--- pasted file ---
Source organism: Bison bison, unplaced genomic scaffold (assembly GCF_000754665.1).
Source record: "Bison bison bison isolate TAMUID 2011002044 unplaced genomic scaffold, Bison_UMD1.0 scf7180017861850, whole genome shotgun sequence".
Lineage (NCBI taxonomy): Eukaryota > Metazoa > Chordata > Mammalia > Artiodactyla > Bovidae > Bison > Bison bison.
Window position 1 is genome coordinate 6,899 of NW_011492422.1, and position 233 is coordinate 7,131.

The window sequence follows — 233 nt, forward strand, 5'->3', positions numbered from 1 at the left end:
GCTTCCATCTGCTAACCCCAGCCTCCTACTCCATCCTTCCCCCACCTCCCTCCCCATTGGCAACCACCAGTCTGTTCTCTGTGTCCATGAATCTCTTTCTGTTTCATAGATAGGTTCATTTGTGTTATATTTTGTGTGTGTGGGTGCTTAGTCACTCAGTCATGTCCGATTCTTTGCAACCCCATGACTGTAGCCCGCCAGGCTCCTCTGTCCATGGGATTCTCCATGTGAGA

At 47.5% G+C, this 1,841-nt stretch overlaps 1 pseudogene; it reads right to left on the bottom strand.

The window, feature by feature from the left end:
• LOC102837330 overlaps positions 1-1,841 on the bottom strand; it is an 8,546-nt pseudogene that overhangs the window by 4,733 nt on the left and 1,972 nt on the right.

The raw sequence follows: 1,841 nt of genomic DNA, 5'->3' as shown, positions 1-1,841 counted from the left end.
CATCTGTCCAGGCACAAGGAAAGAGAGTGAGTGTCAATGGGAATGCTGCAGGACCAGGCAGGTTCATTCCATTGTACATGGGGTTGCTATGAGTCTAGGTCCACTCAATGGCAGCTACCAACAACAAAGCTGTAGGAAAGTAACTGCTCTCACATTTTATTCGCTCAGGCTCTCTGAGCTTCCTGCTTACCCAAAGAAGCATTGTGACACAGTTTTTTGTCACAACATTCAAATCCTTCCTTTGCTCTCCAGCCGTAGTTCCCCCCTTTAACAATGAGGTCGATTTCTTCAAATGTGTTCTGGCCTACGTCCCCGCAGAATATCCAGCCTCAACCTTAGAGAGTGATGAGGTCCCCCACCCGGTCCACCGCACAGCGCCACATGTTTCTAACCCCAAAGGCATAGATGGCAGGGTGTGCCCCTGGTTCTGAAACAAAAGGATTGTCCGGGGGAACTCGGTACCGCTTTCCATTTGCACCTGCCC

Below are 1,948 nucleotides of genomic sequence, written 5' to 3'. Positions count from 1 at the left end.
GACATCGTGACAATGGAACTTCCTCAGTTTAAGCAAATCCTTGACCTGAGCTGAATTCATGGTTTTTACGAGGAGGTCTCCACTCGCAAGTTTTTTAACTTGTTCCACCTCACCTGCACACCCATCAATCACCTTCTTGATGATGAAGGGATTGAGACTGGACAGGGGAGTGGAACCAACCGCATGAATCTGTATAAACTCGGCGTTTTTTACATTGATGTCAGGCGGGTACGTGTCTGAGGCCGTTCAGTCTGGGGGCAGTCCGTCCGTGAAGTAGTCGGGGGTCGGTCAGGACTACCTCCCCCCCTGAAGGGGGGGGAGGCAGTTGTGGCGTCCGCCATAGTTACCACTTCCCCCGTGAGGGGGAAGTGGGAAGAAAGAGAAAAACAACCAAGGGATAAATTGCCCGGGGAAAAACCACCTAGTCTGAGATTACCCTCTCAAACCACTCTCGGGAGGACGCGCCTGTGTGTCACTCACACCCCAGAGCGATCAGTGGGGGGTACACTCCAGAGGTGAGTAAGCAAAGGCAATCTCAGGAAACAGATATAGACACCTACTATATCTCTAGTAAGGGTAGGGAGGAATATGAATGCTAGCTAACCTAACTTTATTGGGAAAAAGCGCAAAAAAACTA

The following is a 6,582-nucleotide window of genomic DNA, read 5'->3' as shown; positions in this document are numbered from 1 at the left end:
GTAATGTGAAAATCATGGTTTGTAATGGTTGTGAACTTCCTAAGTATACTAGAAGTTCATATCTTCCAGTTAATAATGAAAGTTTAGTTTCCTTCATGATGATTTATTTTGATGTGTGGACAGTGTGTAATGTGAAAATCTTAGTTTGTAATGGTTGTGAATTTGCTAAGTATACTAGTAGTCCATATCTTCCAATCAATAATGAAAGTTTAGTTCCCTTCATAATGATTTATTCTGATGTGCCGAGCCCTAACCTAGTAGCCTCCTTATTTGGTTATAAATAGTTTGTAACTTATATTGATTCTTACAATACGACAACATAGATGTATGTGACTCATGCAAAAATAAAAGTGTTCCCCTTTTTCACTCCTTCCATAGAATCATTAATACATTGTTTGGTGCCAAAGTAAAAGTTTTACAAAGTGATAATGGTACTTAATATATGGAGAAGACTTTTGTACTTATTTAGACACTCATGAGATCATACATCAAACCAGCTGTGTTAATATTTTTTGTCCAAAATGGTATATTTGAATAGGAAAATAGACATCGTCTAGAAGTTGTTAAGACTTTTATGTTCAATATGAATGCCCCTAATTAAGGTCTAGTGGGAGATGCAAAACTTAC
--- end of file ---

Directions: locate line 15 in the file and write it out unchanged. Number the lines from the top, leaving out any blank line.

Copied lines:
GTAATGTGAAAATCATGGTTTGTAATGGTTGTGAACTTCCTAAGTATACTAGAAGTTCATATCTTCCAGTTAATAATGAAAGTTTAGTTTCCTTCATGATGATTTATTTTGATGTGTGGACAGTGTGTAATGTGAAAATCTTAGTTTGTAATGGTTGTGAATTTGCTAAGTATACTAGTAGTCCATATCTTCCAATCAATAATGAAAGTTTAGTTCCCTTCATAATGATTTATTCTGATGTGCCGAGCCCTAACCTAGTAGCCTCCTTATTTGGTTATAAATAGTTTGTAACTTATATTGATTCTTACAATACGACAACATAGATGTATGTGACTCATGCAAAAATAAAAGTGTTCCCCTTTTTCACTCCTTCCATAGAATCATTAATACATTGTTTGGTGCCAAAGTAAAAGTTTTACAAAGTGATAATGGTACTTAATATATGGAGAAGACTTTTGTACTTATTTAGACACTCATGAGATCATACATCAAACCAGCTGTGTTAATATTTTTTGTCCAAAATGGTATATTTGAATAGGAAAATAGACATCGTCTAGAAGTTGTTAAGACTTTTATGTTCAATATGAATGCCCCTAATTAAGGTCTAGTGGGAGATGCAAAACTTAC